There are many types of base jumping. Yes it is. The most famous of them:
• Assist or pilot chute - "pilot chute", assist - "assistant" - the pilot chute is either in the hands of the assistant, or is tied with a break line to something on the object from which the jump is made. This type of base jumping is used during the training of beginners or in the event that athletes jump from a low height;
• Freefall (English free fall - "free fall") - the athlete opens the pilot chute independently;
• Roll Over (English roll over - "somersault") or makkonkey - in this case, the canopy of the parachute is opened in advance, and is located in front of the athlete, who should perform a somersault to jump. For the first time such a jump was made by Sean McConkie (the type of jump is named after him);
• Utadrop (English drop - "jump, fall") - created by John Utah version of the makkonkey jump. The difference is that the parachute is first rocked (with the help of the wind or by hands), after which the base jumper makes a jump, trying to get into the space between the object and the canopy;
• Tard (English tard) - an athlete holds a canopy of a parachute, opened in advance and laid in a certain way, and throws it at the moment of separation from the object;
• Wrong wei (English wrong way - "back to front") - the jump is made backwards, a backpack with a parachute is fixed on the athlete's chest;
• Wingsuit - jumping using a special wing suit, thanks to which athletes can stay in the air for a long time. Most often, such costumes are used when jumping from rocks;
• Acrobatics - performing various tricks during free fall;
• Base jumping in a group - the most dangerous type of base jumping, involving the simultaneous participation of several experienced athletes in the jump.

Base jumping was used as entertainment or as proof of the new parachute model's performance. Sometimes jumps of this kind also had a different purpose. For example, in 1975, American Owen Queen, with his jump from one of the towers of the World Trade Center, sought to draw public attention to the plight of the unemployed.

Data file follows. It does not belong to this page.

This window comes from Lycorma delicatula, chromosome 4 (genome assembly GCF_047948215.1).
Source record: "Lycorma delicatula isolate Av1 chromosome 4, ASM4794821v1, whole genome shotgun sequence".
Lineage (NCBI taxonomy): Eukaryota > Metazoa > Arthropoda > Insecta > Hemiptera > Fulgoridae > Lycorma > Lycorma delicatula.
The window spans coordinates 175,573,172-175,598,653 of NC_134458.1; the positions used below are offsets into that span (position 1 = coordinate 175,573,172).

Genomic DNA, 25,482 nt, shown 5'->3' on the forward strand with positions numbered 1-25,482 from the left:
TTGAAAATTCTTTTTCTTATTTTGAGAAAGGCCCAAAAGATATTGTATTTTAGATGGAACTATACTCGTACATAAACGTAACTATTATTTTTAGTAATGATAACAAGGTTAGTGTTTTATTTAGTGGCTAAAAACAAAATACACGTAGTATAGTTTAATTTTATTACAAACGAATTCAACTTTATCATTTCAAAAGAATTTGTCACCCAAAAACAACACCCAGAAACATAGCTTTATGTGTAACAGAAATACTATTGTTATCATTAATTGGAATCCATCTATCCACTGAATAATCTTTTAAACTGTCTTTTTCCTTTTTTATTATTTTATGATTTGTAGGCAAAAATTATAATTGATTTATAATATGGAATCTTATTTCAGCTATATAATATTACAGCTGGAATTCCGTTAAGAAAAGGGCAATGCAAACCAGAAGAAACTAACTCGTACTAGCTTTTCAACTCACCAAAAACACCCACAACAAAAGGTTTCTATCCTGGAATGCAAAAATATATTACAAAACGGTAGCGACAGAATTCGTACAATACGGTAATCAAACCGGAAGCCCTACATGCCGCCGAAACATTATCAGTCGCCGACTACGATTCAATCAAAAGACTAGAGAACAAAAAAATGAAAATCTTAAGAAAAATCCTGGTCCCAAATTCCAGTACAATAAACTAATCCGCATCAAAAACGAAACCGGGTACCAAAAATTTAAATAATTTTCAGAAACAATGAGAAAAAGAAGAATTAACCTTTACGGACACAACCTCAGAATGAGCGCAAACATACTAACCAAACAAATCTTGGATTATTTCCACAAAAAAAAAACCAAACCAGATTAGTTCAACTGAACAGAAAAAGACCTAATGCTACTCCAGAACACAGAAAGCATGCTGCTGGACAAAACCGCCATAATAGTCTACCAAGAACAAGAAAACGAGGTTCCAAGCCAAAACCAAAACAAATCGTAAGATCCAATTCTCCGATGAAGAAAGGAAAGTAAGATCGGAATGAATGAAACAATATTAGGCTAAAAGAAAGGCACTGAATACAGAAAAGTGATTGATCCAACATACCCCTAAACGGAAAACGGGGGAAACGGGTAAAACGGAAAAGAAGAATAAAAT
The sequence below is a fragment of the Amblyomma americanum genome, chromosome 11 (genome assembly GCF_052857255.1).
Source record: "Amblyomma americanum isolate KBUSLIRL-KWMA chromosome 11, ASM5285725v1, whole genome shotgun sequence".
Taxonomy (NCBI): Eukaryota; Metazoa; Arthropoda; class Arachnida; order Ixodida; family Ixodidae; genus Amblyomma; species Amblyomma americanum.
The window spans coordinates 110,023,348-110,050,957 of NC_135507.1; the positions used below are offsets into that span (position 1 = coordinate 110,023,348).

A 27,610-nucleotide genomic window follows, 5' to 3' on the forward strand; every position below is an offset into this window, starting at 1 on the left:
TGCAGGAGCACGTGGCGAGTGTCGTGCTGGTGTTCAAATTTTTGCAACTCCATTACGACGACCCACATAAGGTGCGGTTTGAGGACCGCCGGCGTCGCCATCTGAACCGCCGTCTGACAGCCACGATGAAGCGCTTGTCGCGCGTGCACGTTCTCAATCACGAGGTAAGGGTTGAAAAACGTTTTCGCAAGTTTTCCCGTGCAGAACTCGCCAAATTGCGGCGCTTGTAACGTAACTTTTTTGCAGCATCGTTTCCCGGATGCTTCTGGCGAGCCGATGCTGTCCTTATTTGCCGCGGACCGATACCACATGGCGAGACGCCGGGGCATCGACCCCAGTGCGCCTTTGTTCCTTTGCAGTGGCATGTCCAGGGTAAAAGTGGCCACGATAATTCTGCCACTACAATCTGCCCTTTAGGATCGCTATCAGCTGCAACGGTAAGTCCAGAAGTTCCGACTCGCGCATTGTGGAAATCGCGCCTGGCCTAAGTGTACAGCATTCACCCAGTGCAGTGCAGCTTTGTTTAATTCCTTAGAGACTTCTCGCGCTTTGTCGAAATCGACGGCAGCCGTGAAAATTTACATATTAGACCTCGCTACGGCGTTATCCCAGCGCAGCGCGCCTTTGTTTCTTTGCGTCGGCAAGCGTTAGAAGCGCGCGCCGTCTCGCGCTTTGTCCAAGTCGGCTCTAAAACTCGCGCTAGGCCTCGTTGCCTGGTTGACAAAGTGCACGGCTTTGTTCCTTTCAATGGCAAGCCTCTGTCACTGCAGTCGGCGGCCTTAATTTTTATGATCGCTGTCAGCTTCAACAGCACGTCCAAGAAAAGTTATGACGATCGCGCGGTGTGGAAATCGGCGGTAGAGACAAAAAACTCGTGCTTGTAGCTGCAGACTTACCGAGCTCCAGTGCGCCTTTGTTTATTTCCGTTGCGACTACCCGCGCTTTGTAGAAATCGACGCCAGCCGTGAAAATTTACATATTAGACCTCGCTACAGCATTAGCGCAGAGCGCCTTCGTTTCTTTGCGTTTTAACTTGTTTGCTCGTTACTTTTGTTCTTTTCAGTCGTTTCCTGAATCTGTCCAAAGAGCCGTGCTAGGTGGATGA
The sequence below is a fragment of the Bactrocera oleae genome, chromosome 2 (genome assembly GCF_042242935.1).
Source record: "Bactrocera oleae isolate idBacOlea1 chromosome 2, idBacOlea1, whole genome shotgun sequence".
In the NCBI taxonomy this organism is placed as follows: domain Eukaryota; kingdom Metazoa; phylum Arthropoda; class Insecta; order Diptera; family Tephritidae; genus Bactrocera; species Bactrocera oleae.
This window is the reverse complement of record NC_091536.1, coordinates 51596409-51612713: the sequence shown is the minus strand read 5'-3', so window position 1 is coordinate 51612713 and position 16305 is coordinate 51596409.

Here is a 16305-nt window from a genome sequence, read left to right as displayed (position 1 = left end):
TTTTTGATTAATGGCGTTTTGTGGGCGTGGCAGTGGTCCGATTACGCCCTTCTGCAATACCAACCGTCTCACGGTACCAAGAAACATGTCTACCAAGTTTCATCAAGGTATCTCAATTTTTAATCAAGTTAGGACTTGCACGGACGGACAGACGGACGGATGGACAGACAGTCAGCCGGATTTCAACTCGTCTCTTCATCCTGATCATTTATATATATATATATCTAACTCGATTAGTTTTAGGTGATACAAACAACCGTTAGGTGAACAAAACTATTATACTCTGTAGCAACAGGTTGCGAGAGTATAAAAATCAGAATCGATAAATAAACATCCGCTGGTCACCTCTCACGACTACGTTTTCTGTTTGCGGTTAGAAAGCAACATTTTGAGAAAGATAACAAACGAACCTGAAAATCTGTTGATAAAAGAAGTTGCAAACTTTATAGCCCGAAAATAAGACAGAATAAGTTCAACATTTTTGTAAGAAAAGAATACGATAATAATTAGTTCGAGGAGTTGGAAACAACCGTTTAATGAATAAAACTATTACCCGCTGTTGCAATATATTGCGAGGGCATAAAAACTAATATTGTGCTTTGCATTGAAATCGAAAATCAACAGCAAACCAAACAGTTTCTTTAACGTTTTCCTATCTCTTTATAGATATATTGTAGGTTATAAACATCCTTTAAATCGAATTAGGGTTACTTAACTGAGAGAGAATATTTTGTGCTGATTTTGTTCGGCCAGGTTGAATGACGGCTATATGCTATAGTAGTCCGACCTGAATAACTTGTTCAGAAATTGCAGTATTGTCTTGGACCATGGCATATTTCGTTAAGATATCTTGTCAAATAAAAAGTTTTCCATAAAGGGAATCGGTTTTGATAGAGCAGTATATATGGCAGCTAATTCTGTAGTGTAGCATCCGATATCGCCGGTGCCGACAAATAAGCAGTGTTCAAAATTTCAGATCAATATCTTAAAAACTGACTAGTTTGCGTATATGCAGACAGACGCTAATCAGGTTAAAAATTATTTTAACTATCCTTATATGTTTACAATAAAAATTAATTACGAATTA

Anyone can learn base jumping. First, a beginner base jumper must be physically healthy, have a high reaction speed and strong nerves. Secondly, it is possible to officially start practicing this sport only after completing at least 150 parachute jumps from an aircraft. An exception is semi-legal organizations that undertake to teach base jumping from scratch.

In the countries of the East, base jumping is not practiced. Indeed, for quite a long time this kind of jumps took place only in Europe, America, and also in some Asian countries (for example, in China). However, in 2006 Colonel Behzad Payandeh jumped from the Borje Milad tower (Iran).

Base jumping is not prohibited by law in many countries. Yes, but it should be borne in mind that unauthorized entry into objects that are privately owned or owned by the state is punishable by law (in some countries, this kind of violation is equated with hooliganism). In addition, base jumpers can also be brought to administrative responsibility for violations of public order and safety. Therefore, planning to do base jumping, first of all, you should obtain official permission for this type of activity.

Base jumping is fraught with danger to the health and life of athletes. Unfortunately, this is true. A jump made without special equipment, knowledge and skills most often ends in injury or death of an inexperienced jumper. But even experienced athletes are not immune to tragic accidents. According to official figures, 147 people died in base jumping from 1981 to 2010.

The most popular and safest base jumping site is the Troll Wall. The Troll Wall (Trolstigen), which is part of the Troltindden (mountain range in Norway), is very popular with base jumpers. But you can't call it safe for this sport - the rock mass is replete with ledges, sometimes reaching 50 m in length. And it's quite difficult to get to the top - rock falls are frequent in this area. It was the jump from the Wall of Trolls that led to the death of base jumping founder Karl Benisch in 1984. In 1986, the Norwegian authorities issued a law prohibiting base jumping from this facility, but this does not stop many daredevils.